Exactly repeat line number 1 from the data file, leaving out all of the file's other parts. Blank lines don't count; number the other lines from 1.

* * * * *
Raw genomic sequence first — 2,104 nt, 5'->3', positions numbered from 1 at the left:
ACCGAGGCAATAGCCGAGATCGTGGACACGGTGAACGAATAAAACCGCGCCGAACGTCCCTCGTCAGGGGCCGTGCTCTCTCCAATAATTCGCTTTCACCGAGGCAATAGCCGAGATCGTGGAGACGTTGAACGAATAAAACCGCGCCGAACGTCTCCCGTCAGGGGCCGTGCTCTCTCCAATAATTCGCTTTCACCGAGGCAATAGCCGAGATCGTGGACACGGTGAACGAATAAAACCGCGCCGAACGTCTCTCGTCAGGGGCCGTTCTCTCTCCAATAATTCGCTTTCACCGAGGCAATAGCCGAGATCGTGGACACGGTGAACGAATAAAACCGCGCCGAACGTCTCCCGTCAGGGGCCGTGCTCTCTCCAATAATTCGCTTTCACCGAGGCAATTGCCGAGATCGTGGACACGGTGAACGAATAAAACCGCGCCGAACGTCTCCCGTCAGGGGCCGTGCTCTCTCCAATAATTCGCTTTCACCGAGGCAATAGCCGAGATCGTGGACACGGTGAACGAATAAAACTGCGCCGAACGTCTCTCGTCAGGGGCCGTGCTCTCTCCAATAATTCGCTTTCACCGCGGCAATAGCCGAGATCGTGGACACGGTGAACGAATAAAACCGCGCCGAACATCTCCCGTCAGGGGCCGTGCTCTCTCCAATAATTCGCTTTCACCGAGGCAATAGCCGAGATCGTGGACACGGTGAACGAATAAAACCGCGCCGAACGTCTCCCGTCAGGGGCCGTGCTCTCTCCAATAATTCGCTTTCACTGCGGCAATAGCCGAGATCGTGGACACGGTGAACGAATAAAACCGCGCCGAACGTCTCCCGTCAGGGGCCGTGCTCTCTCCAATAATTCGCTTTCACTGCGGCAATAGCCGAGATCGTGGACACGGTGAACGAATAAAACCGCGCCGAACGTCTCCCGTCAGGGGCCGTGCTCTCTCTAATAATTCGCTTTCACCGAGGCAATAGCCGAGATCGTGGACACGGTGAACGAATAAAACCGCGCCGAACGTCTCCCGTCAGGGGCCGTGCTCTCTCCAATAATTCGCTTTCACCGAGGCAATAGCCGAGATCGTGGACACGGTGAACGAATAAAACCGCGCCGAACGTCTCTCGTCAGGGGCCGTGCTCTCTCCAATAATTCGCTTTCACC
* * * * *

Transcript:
Raw genomic sequence first — 2,104 nt, 5'->3', positions numbered from 1 at the left: